Auditors not wanted ∙
Don’t just listen to God’s word. You must do what it says. Otherwise, you are only fooling yourselves. – James 1:22
23 For if you listen to the word and don’t obey, it is like glancing at your face in a mirror.
24 You see yourself, walk away, and forget what you look like.
25 But if you look carefully into the perfect law that sets you free, and if you do what it says and don’t forget what you heard . . .
It is easy to be a pretender. Many of the Father’s children are. Sadly, we think our efforts to show up, get involved and act religious is what the Father intends. James says we are only fooling ourselves. We are living a religious delusion centered upon self-deception. What is worst is that many of us do not know that we are pretending.
“The Great Pretender” is a popular song recorded by The Platters in 1955. The song was repopularized in 1987 by Freddie Mercury, the lead singer of Queen. Mercury explained that the song was particularly fitting for the way he saw his career and being on stage. In 2004, the song was voted the 360th greatest song of all time by Rolling Stone.
Oh yes, I’m the great pretender, pretending that I’m doing well
My need is such I pretend too much.
I’m lonely but no one can tell. Oh yes, I’m the great pretender.
Adrift in a world of my own, I play the game but to my real shame.
You’ve left me to dream all alone, too real is this feeling of make believe.
Too real when I feel what my heart can’t conceal.
Ooh, Ooh yes, I’m the great pretender.
I seem to be what I’m not (you see).
I’m wearing my heart like a crown, pretending that you’re still around.
REFLECT & PRAY
“Failure is not falling down but refusing to get up” (Chinese proverb).
Father encourage me to live out the message of the truth of Your word.
James 1:22 But prove yourselves doers of the word, and not merely hearers who delude themselves.
Hearing the Scriptures, and not following through is like auditing a class in college. You listen but do not take notes, you do not study, you retain little, and you take no appropriate action. You are involved but are not committed. The course of life firmly built upon the word of God cannot be audited. Merely hearing, understanding, and knowing it are not sufficient. The Father requires that we act upon the truth of His word.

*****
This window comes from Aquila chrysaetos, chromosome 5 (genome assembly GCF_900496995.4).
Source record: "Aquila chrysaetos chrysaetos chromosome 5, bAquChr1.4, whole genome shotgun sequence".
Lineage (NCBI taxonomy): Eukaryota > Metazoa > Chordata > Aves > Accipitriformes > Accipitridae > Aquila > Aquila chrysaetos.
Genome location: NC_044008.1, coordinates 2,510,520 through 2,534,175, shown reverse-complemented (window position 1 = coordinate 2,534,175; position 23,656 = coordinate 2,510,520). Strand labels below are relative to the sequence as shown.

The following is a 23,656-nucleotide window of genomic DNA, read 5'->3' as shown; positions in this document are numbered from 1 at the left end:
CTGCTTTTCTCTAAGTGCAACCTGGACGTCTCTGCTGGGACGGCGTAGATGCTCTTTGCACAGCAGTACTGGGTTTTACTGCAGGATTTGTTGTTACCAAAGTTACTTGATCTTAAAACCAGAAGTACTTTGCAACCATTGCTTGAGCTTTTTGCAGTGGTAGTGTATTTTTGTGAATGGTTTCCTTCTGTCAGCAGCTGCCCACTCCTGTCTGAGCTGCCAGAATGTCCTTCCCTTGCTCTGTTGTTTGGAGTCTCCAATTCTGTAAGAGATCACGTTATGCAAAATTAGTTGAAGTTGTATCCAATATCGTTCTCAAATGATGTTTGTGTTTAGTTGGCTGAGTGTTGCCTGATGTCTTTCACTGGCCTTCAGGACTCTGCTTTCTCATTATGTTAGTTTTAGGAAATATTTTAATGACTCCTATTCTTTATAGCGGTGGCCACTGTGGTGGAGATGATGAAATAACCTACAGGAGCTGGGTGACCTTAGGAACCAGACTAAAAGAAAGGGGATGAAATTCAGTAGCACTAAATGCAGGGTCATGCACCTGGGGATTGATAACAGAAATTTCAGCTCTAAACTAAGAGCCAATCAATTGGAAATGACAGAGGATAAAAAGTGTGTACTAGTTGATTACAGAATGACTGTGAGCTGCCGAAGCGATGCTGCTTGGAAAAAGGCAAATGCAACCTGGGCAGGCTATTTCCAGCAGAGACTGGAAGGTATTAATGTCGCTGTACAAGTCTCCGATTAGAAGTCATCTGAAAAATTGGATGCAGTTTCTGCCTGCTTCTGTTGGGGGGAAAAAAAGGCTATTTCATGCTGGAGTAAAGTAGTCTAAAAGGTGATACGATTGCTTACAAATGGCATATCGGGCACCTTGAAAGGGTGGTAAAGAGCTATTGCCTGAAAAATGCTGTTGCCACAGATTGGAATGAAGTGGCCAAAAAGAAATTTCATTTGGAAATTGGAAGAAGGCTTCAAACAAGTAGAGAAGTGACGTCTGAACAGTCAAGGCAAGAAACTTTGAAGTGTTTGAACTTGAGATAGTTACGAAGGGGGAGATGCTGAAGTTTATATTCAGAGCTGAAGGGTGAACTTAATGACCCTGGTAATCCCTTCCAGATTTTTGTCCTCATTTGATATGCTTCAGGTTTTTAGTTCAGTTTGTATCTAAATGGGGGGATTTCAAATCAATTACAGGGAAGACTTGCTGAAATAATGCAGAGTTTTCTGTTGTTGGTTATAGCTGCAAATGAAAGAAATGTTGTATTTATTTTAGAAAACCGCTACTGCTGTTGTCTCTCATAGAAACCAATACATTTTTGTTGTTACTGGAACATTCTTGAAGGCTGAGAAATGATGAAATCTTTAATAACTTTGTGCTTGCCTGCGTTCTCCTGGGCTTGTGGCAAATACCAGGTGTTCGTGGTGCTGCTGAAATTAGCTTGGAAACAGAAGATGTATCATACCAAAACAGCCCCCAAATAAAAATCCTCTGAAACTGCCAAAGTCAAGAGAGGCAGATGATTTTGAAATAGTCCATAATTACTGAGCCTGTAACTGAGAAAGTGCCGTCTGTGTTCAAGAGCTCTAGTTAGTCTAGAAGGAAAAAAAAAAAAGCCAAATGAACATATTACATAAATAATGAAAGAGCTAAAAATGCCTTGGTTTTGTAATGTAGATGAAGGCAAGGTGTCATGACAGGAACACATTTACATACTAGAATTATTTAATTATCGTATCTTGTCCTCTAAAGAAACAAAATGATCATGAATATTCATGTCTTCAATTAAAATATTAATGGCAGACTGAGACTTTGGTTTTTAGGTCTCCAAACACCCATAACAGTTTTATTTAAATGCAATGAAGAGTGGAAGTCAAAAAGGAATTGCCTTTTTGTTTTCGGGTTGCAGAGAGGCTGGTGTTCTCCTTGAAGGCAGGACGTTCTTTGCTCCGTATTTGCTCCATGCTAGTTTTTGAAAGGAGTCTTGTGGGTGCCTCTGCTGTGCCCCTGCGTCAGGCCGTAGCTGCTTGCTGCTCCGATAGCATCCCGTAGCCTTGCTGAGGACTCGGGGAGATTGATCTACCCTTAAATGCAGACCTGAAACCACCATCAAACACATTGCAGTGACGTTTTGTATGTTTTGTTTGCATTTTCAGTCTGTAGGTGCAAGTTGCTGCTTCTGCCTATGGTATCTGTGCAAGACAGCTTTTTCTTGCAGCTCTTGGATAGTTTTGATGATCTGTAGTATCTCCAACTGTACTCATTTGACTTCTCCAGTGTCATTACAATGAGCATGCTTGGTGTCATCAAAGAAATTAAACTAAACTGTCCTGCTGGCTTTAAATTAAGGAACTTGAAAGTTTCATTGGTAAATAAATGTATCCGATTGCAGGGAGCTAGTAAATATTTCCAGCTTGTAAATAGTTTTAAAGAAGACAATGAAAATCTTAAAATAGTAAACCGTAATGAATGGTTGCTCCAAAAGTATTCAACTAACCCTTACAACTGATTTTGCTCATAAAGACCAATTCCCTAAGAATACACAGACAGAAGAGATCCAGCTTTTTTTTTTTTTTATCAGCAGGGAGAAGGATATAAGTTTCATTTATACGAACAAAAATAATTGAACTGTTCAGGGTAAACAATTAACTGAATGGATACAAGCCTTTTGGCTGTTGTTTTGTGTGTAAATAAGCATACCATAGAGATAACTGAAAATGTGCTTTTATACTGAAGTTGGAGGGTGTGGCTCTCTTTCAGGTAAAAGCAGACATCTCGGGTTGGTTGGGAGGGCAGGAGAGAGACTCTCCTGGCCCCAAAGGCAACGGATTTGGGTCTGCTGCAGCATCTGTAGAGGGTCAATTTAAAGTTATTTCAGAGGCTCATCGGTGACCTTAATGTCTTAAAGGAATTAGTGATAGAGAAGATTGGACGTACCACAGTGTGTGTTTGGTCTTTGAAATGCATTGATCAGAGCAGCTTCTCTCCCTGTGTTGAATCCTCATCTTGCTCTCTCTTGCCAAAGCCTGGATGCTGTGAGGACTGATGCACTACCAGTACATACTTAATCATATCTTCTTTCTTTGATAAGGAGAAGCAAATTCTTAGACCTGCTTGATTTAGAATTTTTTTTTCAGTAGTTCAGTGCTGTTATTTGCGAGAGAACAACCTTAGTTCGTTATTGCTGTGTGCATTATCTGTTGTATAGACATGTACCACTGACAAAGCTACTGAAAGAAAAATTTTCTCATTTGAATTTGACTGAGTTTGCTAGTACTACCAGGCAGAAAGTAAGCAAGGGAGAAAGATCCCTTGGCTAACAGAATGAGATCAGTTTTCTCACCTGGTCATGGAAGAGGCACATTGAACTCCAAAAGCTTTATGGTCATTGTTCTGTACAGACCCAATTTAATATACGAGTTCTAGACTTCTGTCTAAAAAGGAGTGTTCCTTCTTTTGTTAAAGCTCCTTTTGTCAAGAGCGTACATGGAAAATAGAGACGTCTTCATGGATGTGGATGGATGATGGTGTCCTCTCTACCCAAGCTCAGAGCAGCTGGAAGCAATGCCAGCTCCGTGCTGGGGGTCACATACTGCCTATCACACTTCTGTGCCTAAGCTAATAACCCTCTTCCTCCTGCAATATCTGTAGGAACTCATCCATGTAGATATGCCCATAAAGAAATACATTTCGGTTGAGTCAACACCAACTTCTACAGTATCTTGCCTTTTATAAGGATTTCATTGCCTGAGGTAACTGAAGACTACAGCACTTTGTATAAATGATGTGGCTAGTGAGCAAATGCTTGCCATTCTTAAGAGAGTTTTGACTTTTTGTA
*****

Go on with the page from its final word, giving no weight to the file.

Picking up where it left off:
What does it mean to prove yourselves “doers of the word?” This phrase is a Hebrew idiom that could literally be translated, “a word maker.” Doers of the word denotes putting the word into practice, living out the message. It couldn’t be simpler. You must do what it says, you must be sure you live out the message.
But there is more. Living out the message is not enough. While “doing the word,” we get better at it, we keep improving.
This command “to do, to live out” should not frighten us. Rather, it should encourage us. James doesn’t expect us to get this right at the outset. In fact, being fallen creatures in a fallen world, we will never get it completely right. The most important thing is to begin to do. And then we are to make sure that we continue to do. It is a process. Putting it another way, being a doer of the word of God is both an art and a science that can be learned and developed. Short-term failure is expected as a part of a long-term outcome.
Determining to do the word of God is not for the faint of heart. It is much like pursuing innovation in engineering.
There is a perfect real-world analogy for this: Walt Disney Imagineers. The term “Imagineer” is a combination of two words imagination and engineer. For decades, Imagineering enabled Walt Disney to transform the dreams, fantasies, and wishes of his imagination into concrete reality.
Imagineering synthesizes the approaches of three different types of individuals: the dreamer, the realist, and the critic. Disney employs very talented people from different fields and walks of life to dream. They conceive new ideas and invent new technologies for accomplishing them. This eclectic group of Imagineers starts with an idea. They then begin the process of trying to implement the idea. They are expected to fail. In fact, if they do not fail 30% of the time it is assumed, they aren’t trying hard enough to succeed.
Are you pretending and fooling yourself? You can begin right now and choose to live out the message of the Father’s word. Don’t be discouraged by bumps in the road, they are to be expected.
Psalm 37:24 Though they stumble, they will never be hurled headlong, for the LORD holds them by the hand.
Parents are well aware of the fact that toddlers learn to walk when they’re about 12 months old. Wise parents provide a safe environment where the toddler can learn the new skill of walking. Any type of sharp objects or tripping hazards are removed. Parents set the stage and provide support and encouragement along the way. The entire process can be exciting and yet also nerve-racking.
Because the Father wants us to succeed in our walk of faith, He treats every child of the King similarly.
The Father does not guarantee that children of the King will not stumble or fall. Rather, He promises that when it happens, He has their back. On the one hand it is true that He can prevent people from stumbling (Jude 24). But the norm is to allow us to struggle with the normal variations and challenges of life. When we fall, He is there to restore us. Why does the Father do this? What is His motivation? In a word, love. He loves every child of the King. “The Father delights in His children and wants them to learn to walk” (Wiersbe).